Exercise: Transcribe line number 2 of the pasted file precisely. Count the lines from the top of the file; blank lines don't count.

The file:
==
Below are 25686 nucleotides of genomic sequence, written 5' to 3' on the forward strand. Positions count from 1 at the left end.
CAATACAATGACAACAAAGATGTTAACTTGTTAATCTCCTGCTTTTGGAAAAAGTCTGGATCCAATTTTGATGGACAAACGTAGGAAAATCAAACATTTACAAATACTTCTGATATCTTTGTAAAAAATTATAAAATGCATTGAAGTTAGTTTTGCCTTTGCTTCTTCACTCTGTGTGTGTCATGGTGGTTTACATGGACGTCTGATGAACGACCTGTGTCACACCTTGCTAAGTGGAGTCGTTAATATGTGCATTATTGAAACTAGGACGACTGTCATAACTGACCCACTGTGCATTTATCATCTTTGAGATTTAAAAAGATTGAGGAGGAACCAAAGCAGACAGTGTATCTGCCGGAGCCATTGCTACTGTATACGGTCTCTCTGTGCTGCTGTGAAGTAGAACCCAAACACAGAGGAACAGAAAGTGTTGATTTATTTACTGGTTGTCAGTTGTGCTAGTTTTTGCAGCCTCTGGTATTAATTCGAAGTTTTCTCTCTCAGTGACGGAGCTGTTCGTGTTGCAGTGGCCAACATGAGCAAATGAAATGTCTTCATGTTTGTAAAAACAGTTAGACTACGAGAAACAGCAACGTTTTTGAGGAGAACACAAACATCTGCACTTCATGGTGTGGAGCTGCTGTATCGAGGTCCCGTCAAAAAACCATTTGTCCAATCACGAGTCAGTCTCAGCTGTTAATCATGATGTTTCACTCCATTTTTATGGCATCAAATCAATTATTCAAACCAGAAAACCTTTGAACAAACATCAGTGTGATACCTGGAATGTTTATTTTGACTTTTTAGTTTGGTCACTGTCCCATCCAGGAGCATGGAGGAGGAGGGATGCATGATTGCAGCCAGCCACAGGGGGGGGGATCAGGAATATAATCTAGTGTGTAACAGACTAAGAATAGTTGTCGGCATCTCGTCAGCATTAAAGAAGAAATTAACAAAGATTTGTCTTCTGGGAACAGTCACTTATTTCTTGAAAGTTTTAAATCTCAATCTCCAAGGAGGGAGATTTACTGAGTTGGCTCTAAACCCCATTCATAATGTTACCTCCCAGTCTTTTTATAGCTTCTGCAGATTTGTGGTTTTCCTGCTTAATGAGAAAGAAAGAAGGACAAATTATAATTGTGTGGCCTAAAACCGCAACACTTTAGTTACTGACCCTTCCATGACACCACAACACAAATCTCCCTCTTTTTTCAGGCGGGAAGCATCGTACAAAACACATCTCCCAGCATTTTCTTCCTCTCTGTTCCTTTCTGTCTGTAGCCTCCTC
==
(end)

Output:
CAATACAATGACAACAAAGATGTTAACTTGTTAATCTCCTGCTTTTGGAAAAAGTCTGGATCCAATTTTGATGGACAAACGTAGGAAAATCAAACATTTACAAATACTTCTGATATCTTTGTAAAAAATTATAAAATGCATTGAAGTTAGTTTTGCCTTTGCTTCTTCACTCTGTGTGTGTCATGGTGGTTTACATGGACGTCTGATGAACGACCTGTGTCACACCTTGCTAAGTGGAGTCGTTAATATGTGCATTATTGAAACTAGGACGACTGTCATAACTGACCCACTGTGCATTTATCATCTTTGAGATTTAAAAAGATTGAGGAGGAACCAAAGCAGACAGTGTATCTGCCGGAGCCATTGCTACTGTATACGGTCTCTCTGTGCTGCTGTGAAGTAGAACCCAAACACAGAGGAACAGAAAGTGTTGATTTATTTACTGGTTGTCAGTTGTGCTAGTTTTTGCAGCCTCTGGTATTAATTCGAAGTTTTCTCTCTCAGTGACGGAGCTGTTCGTGTTGCAGTGGCCAACATGAGCAAATGAAATGTCTTCATGTTTGTAAAAACAGTTAGACTACGAGAAACAGCAACGTTTTTGAGGAGAACACAAACATCTGCACTTCATGGTGTGGAGCTGCTGTATCGAGGTCCCGTCAAAAAACCATTTGTCCAATCACGAGTCAGTCTCAGCTGTTAATCATGATGTTTCACTCCATTTTTATGGCATCAAATCAATTATTCAAACCAGAAAACCTTTGAACAAACATCAGTGTGATACCTGGAATGTTTATTTTGACTTTTTAGTTTGGTCACTGTCCCATCCAGGAGCATGGAGGAGGAGGGATGCATGATTGCAGCCAGCCACAGGGGGGGGGATCAGGAATATAATCTAGTGTGTAACAGACTAAGAATAGTTGTCGGCATCTCGTCAGCATTAAAGAAGAAATTAACAAAGATTTGTCTTCTGGGAACAGTCACTTATTTCTTGAAAGTTTTAAATCTCAATCTCCAAGGAGGGAGATTTACTGAGTTGGCTCTAAACCCCATTCATAATGTTACCTCCCAGTCTTTTTATAGCTTCTGCAGATTTGTGGTTTTCCTGCTTAATGAGAAAGAAAGAAGGACAAATTATAATTGTGTGGCCTAAAACCGCAACACTTTAGTTACTGACCCTTCCATGACACCACAACACAAATCTCCCTCTTTTTTCAGGCGGGAAGCATCGTACAAAACACATCTCCCAGCATTTTCTTCCTCTCTGTTCCTTTCTGTCTGTAGCCTCCTC